The Freedom Diet by Jessica Black

This is a tough review because I find myself with a very ambivalent reaction. On the one hand, the author is thorough, passionate, and definitely knows her subject matter. But the book is also dense, unfriendly, clinical, and overwritten. As well, I did not find enough new information to warrant the read: it all boils down to eating raw whole foods and avoiding packaged goods and restaurants. Those who have read diet books recently will likely not find much new here. But those just starting to attempt to get their life under control, especially with nutrition, might find this more useful.

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The book breaks down as follows: Part 1: What is affecting health today (True definition of health, Gastrointestinal health is essential to survival, Inflammation impact on health, Importance of blood sugar, Blood sugar and its relation to inflammation, Obesity, The hormone symphony, Other health risks are you at risk for chronic inflammation, heart disease, cancer, or diabetes?). Part II: The Freedom Diet. (Changing your diet for better health, habits to include, Habits to avoid, The supplement program, Getting prepared in the kitchen, Sample freedom diet recipes, Beyond 30 days, Troubleshoot the Diet). There is also an afterward and preface, recommended books and websites.

If you want to know about every disease or health issue that can affect any person from their diet, newborn to geriatric, this is your book. From teen use of energy drinks to problems in Asia from iodine deficiency, it’s all here. Along with what feels like every study published in medicine journals from around the world. As a result, there’s a LOT to slog through (the first 85% is all clinical health discussions) and I found myself skimming far too much – a lot wasn’t applicable to me (age, gender, race, etc.). And far too much felt like trial results or studies were cherry picked from really random places in order to push points or back up assertions.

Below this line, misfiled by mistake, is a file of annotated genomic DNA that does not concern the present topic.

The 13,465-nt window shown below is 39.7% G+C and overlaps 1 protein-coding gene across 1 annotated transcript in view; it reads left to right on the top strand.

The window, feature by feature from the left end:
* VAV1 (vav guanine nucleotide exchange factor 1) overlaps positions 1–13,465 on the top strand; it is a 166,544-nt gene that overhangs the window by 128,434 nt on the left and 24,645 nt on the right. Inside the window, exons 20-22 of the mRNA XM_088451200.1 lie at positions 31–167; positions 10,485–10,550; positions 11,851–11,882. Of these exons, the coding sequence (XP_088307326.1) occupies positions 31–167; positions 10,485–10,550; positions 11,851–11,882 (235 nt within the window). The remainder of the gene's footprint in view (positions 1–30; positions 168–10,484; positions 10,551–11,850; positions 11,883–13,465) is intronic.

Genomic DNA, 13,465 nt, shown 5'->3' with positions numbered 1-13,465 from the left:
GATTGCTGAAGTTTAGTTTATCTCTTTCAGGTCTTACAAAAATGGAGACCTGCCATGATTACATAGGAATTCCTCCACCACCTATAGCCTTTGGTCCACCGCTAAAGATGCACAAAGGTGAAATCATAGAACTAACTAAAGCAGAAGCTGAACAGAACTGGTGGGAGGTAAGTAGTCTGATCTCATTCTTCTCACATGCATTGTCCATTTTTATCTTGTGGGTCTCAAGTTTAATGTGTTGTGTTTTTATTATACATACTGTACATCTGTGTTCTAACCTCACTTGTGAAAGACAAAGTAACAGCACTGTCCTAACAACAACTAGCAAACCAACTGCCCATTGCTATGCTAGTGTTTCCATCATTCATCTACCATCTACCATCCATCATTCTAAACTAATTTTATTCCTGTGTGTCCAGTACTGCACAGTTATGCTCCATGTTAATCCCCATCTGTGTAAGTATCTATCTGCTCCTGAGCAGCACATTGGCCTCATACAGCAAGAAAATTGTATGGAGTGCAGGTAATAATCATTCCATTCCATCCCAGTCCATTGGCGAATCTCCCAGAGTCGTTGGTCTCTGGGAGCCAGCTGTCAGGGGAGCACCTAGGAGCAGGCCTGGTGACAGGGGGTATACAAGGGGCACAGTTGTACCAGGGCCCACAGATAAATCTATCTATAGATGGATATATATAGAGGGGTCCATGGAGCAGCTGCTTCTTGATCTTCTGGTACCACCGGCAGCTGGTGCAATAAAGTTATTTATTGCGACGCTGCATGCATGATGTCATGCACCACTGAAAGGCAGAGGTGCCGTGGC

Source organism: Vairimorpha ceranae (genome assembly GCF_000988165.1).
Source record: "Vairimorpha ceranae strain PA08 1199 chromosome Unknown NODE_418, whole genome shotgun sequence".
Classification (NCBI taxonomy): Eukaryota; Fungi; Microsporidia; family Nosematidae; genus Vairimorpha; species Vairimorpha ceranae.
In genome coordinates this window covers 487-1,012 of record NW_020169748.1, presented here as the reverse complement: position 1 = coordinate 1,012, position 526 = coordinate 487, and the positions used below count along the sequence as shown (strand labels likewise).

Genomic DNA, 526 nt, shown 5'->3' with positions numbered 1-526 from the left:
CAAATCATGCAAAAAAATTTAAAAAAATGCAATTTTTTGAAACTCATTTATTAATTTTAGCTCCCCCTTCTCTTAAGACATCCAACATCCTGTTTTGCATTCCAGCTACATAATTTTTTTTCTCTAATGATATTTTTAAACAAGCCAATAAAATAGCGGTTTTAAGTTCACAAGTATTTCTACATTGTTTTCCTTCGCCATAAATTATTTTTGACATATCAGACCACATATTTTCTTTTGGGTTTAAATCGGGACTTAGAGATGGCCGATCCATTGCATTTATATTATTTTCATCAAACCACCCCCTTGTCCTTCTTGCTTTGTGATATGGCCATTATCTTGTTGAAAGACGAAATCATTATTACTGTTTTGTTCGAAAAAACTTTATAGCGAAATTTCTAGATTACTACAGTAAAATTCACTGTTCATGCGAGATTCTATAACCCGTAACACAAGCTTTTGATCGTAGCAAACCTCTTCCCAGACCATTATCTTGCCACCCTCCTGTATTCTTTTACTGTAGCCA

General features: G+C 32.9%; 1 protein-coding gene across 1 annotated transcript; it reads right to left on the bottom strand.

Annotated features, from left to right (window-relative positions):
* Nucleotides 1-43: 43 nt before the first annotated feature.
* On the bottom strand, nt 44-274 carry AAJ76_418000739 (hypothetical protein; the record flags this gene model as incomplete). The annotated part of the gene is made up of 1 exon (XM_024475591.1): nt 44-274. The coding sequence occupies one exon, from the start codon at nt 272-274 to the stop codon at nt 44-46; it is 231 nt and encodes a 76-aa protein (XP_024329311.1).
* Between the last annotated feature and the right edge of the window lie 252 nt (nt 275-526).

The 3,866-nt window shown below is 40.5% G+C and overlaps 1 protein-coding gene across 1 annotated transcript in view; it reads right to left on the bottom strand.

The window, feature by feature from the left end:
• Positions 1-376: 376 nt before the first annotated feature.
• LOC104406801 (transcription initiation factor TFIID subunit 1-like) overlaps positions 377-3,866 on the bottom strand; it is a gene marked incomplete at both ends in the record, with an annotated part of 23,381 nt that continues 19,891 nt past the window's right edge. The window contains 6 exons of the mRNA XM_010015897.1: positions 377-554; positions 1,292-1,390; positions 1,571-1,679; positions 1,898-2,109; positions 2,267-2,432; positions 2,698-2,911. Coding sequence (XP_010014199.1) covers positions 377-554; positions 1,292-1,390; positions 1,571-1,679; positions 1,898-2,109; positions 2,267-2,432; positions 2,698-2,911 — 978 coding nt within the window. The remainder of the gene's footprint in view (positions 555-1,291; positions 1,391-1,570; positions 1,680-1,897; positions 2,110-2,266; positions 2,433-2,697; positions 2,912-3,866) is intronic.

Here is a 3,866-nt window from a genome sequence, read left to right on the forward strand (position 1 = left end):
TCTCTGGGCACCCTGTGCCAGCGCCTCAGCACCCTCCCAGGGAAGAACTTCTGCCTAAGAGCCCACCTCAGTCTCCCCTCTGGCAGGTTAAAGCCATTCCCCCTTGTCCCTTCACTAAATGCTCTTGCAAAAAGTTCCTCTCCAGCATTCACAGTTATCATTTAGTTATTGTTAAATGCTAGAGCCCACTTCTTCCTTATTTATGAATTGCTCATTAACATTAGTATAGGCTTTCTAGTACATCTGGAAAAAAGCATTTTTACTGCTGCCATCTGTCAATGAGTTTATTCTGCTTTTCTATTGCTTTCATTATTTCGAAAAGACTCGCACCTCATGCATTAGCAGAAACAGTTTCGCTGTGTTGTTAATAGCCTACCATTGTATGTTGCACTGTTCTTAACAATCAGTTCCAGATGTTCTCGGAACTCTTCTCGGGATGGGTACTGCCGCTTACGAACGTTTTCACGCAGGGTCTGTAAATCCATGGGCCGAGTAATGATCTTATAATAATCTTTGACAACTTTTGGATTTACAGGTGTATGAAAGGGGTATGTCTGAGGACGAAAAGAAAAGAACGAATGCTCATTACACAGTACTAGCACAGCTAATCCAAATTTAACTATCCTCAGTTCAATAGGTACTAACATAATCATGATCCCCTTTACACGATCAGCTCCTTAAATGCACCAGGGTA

While I appreciate knowledge and information, I also have to recognize when far too much is thrown at a person – especially for me in particular (ironic considering this is a naturopathic book and I had a hard time with relevancy). I don’t think the author recognized her target audience and instead just threw everything that she knew onto paper and got a bit too caught up in it.

Most problematic for me, though, is that the book really felt like it had an agenda. The author is pushing her own business as well as the field of her profession, which is more holistic rather than symptom-based medicine. It’s a good focus but it felt like she tried far too hard to bolster the reputation of naturopathy rather than giving the reader a good diet book.

The end of the book has a few recipes but really we don’t have a diet here. We have a lifestyle and health discussion with some recipes and recommendations thrown in the end. I understand there is to be a companion cook book – so just be aware this is a discussion book on the topic rather than a very specific plan. Reviewed from an advance reader copy provided by the publisher.

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This entry was posted in ARC, Book Reviews, fitness/diet, health, non fiction, nonfiction. Bookmark the permalink.

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